Extremely fine marble group of Bacchus and Ariadne after the antique attributed to Carlo Albacini (1734 – 1813)
Italy Rome circa 1800
A French Private Collection
Carved in the round of white marble, the young couple shown walking and apparently exchanging words, his left arm gently wrapped around her shoulder, upholding part of her drapery, a wreath of fruit-bearing vines placed on his head, while hers shows no berries, from her right shoulder suspended a suggestive skin of a goat. In excellent condition having a restoration on Ariadne’s left index finger.
This finely carved sculptural group is one of a number of known examples of this subject, all inspired by a Greco-Roman classical original 1st and 2nd centuries A.D which is now in the Museum of Fine Arts in Boston (inv.68.770). Demonstrating the beginning of Bacchus’ courtship of Ariadne and illustrates the “Return to Antiquity” which was expressed in numerous archaeological works in Rome at the end of the 18th Century. The subject matter made it perfect for a wide variety of settings and fine copies of the subject which survive in such collections as the Rothschilds at Waddesdon Manor, the Pitti Palace in Florence, the Musée des Beaux-Arts de Nantes, the Musées royaux des Beaux-Arts de Belgique and the National Trust property Erddig in Wales.
This marble is exemplary of neoclassical aesthetics, by its ancient origin and by the creativity of the sculptor who perfectly links these two figures in the manner of Antonio Canova’s standing groups (see Daedalus and Icarus or Venus and Adonis). This marble represents a moment of tender complicity illustrating the ability of neoclassical sculptors to detach themselves from ancient rigour in order to introduce an ideal of softness into their works. These two figures are not simply next to each other, but marry through the fusion of their drapes, through the play of glances and through the embracing gesture of Bacchus.
Of the surviving 18th and early 19th century examples of this group, the finest are signed by or attributed to the Italian master Carlo Albacini (1734-1813). Albacini was a restorer of ancient marbles who worked extensively on such aristocratic assemblages as the Charles Townley collection, later to form the basis of the fine sculpture collections at the British Museum, whilst also creating copies of these antique pieces for his elite clientele. Aside from Townley, one of the most interesting and important English collectors of this period was the Earl of Bristol who had a fine house in Naples, a London townhouse and his Suffolk family seat Ickworth which he intended to fill with exceptional examples of art of all kinds. Bristol was a great patron of Italian artists and a chimneypiece from his collection that was supplied for his Italian home and later fitted at Ickworth was sold at Sotheby’s on the 26th of November 2003 lot 87. This exceptionally carved chimneypiece included two niches with free-standing sculptures in them, one of them representing Bacchus and Ariadne. It is believed that all of the elements of the chimneypiece were created by the Albacini workshops and the quality of our group matches the one incorporated in to this masterpiece.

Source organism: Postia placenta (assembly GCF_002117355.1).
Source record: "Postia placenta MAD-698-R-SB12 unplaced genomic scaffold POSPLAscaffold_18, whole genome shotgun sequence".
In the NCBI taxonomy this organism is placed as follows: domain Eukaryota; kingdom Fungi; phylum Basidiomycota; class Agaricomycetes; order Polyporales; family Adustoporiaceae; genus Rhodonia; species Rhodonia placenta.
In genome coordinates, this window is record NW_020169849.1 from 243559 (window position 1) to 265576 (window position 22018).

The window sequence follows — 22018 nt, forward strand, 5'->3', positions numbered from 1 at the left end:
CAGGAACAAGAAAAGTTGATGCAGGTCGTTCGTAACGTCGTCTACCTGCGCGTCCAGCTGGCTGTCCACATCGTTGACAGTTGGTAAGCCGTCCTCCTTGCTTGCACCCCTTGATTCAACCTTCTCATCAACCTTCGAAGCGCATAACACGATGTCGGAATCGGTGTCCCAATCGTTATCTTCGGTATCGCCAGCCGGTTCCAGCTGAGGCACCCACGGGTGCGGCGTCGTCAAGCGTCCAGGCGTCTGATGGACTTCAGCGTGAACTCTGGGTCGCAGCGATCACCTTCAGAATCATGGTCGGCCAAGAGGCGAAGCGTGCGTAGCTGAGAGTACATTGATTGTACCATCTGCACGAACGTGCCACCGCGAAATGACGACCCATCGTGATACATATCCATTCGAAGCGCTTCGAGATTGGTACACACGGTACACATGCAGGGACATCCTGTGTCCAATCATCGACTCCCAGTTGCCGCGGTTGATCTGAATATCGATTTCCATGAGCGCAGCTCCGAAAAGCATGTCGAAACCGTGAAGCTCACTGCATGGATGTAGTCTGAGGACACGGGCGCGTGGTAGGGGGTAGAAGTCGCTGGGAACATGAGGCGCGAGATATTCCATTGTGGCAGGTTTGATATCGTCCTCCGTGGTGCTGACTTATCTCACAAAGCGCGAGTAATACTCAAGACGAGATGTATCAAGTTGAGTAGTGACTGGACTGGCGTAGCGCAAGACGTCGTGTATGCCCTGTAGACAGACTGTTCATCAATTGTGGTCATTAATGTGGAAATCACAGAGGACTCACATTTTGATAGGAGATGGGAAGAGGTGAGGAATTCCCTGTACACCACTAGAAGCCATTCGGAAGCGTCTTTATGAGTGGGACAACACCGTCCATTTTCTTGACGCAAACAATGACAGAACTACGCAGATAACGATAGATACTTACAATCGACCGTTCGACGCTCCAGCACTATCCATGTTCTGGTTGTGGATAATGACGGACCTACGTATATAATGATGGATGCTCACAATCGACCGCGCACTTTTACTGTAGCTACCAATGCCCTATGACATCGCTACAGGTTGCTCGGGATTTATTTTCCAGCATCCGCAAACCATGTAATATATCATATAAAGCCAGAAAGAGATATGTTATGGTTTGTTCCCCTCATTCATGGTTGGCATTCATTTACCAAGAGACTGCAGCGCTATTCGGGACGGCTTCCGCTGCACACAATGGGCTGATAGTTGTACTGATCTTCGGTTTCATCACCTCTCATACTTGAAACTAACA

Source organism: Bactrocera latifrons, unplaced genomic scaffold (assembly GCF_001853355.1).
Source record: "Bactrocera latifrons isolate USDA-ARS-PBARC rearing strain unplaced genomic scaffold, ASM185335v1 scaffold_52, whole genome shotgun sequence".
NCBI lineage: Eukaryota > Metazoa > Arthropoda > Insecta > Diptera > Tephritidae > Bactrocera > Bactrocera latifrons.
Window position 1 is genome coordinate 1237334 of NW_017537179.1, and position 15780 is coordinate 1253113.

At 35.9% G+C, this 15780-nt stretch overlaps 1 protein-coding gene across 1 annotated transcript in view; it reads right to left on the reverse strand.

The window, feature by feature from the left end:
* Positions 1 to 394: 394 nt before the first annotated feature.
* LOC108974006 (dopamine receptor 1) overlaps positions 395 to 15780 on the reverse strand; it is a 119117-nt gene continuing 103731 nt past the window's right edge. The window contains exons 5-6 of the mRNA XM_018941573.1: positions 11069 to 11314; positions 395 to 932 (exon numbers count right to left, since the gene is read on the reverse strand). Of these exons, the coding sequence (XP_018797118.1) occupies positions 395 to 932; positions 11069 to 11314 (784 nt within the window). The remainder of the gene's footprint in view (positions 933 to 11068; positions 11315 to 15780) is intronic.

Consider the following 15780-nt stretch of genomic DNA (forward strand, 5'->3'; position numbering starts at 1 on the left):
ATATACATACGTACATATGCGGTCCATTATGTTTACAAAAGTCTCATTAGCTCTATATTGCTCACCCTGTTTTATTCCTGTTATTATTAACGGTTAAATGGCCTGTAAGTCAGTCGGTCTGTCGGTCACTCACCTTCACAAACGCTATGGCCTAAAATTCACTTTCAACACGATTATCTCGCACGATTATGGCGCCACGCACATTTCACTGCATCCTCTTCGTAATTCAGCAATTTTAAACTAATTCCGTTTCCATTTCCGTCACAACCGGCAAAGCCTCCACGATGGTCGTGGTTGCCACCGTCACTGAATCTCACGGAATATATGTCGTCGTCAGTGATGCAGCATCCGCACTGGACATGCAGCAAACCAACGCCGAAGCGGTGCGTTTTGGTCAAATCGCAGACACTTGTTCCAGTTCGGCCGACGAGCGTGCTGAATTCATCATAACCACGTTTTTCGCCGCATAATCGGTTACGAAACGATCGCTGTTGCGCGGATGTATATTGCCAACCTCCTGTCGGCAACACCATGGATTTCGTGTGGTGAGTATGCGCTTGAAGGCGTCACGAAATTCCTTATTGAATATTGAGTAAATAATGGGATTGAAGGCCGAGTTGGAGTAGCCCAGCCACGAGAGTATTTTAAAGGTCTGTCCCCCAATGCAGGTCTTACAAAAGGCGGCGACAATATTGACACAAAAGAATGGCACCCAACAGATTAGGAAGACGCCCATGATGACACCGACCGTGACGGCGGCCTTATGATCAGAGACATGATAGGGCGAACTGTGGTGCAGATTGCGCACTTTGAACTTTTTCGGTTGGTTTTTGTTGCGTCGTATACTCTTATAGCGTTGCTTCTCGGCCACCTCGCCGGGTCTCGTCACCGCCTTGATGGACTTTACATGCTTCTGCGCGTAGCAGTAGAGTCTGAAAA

Working in Rome in the latter half of the eighteenth century, Carlo Albacini gained international acclaim as both a restorer of Greco-Roman antiquities and as a sculptor in his own right. A pupil of Bartolomeo Cavaceppi, Albacini’s knowledge of ancient sculpture greatly influenced his artistic practice and a great many of his works were variations on pre-existing classical models. These types of objects were highly sought-after among patrons who came to Rome as part of the Grand Tour, particularly members of the English nobility with whom he found favour. In addition to Henry Blundell, Albacini’s clients included the art dealer Thomas Jenkins and the collector and antiquarian Charles Townley, whose antiquities collection is now housed in the British Museum. He was also a favourite of royal patrons including Catherine the Great and the King of Naples who commissioned Albacini to restore the Farnese marbles in 1786.
Francis Haskell and Nicholas Penny, Taste and the Antique, The Lure of Classical Sculpture 1500 – 1900, New Haven and London, 1981, 26, p. 191
Vaughan, G. ‘Albacini and his English patrons’ in Journal of the History of Collections, vol.3, no.2, 1991, pp.183-197